Diamines General Formula V.1.svg
General structure of (primary) diamines. The primary amino groups (NH2) are marked blue,
R is a divalent organic radical (e.g. a para-phenylene group).

A diamine is an amine with exactly two amino groups. Diamines are used as monomers to prepare polyamides, polyimides, and polyureas. The term diamine refers mostly to primary diamines, as those are the most reactive.[1]

In terms of quantities produced, 1,6-diaminohexane (a precursor to Nylon 6-6) is most important, followed by ethylenediamine.[2] Vicinal diamines (1,2-diamines) are a structural motif in many biological compounds and are used as ligands in coordination chemistry.[3]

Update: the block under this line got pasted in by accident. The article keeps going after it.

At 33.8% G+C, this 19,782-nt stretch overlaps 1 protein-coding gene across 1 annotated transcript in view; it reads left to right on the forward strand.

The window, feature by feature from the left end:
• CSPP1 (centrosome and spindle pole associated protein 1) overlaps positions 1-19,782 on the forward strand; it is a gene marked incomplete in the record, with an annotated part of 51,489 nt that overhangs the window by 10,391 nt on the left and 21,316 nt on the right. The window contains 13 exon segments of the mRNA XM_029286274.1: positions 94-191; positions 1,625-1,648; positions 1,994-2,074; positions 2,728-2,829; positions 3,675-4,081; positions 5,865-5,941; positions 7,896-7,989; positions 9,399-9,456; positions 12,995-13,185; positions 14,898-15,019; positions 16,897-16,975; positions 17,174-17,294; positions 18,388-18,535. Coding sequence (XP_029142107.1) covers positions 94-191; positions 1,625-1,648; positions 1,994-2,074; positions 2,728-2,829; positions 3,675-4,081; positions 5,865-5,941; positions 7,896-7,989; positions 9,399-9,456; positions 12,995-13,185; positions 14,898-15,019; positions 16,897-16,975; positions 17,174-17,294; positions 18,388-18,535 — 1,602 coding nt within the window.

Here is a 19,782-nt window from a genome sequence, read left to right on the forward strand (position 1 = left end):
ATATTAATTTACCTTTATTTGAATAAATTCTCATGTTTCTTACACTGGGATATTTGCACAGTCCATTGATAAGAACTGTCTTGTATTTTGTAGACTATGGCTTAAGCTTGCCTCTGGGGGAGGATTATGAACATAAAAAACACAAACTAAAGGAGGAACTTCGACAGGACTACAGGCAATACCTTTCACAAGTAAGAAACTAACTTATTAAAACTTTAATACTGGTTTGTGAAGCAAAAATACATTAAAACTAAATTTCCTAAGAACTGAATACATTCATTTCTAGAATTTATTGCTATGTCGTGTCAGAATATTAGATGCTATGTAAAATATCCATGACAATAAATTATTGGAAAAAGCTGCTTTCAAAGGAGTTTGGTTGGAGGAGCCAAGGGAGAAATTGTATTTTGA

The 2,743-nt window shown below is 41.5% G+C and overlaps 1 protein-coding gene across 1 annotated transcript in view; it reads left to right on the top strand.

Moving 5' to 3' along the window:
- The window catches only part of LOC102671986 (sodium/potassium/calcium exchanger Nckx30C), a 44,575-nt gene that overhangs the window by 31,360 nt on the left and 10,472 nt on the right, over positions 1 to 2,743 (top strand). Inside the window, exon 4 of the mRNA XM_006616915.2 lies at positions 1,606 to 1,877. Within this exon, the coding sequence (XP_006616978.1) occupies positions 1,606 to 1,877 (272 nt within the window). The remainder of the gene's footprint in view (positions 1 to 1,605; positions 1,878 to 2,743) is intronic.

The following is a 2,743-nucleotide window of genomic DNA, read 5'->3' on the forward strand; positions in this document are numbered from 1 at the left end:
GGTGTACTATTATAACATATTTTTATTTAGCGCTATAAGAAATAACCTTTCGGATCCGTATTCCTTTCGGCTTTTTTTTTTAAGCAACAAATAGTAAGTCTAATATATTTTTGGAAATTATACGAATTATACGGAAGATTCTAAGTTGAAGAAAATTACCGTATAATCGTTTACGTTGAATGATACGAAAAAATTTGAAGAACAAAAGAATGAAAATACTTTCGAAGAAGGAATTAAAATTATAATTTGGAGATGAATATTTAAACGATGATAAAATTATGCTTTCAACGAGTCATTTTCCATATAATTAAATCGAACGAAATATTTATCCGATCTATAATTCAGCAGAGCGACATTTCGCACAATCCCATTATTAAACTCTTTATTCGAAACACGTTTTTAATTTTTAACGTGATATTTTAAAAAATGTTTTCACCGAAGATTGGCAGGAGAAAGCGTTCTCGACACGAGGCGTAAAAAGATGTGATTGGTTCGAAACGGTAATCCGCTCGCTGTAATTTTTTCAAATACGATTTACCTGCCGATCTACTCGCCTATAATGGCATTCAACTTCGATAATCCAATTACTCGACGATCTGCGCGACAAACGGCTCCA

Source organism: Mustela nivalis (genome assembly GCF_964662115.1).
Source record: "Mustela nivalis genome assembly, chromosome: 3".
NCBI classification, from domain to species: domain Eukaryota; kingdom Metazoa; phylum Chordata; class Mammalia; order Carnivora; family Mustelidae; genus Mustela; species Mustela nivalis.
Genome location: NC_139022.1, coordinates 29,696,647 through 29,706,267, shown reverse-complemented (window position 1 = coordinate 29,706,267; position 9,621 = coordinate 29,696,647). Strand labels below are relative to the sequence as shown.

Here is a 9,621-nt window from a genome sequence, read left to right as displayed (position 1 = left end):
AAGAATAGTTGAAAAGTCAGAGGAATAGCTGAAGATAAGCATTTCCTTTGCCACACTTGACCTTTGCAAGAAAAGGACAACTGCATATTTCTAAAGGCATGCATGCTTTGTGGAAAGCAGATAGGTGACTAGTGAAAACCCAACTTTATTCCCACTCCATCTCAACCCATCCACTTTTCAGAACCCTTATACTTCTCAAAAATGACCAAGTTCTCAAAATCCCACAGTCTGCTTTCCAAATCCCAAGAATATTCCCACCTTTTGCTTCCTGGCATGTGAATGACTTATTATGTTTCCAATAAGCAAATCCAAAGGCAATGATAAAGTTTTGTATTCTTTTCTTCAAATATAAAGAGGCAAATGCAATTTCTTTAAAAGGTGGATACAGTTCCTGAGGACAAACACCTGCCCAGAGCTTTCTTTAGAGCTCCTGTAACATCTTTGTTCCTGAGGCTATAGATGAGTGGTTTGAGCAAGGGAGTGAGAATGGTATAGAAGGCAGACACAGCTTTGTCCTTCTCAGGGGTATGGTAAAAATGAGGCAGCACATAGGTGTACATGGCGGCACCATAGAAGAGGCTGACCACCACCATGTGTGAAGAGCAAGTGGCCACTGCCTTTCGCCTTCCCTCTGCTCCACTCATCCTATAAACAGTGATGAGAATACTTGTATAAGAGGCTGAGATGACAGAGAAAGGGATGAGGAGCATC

Aliphatic diaminesEdit



Derivatives of ethylenediamine are prominent:



Xylylenediamines are classified as alkylamines since the amine is not directly attached to an aromatic ring.

Aromatic diaminesEdit

Three phenylenediamines are known:[4]

Various N-methylated derivatives of the phenylenediamines are known:

Examples with two aromatic rings include derivatives of biphenyl and naphthalene:


  1. ^ "Nucleophilicity Trends of Amines". Master Organic Chemistry. 2018-05-07. Retrieved 2019-08-18.
  2. ^ Karsten Eller, Erhard Henkes, Roland Rossbacher, Hartmut Höke (2005). "Amines, Aliphatic". Ullmann's Encyclopedia of Industrial Chemistry. Weinheim: Wiley-VCH. doi:10.1002/14356007.a02_001.CS1 maint: uses authors parameter (link)
  3. ^ Lucet, D., Le Gall, T. and Mioskowski, C. (1998), The Chemistry of Vicinal Diamines. Angew. Chem. Int. Ed., 37: 2580–2627. doi: 10.1002/(SICI)1521-3773(19981016)37:19<2580::AID-ANIE2580>3.0.CO;2-L
  4. ^ Robert A. Smiley "Phenylene- and Toluenediamines" in Ullmann's Encyclopedia of Industrial Chemistry 2002, Wiley-VCH, Weinheim. doi:10.1002/14356007.a19_405

External linksEdit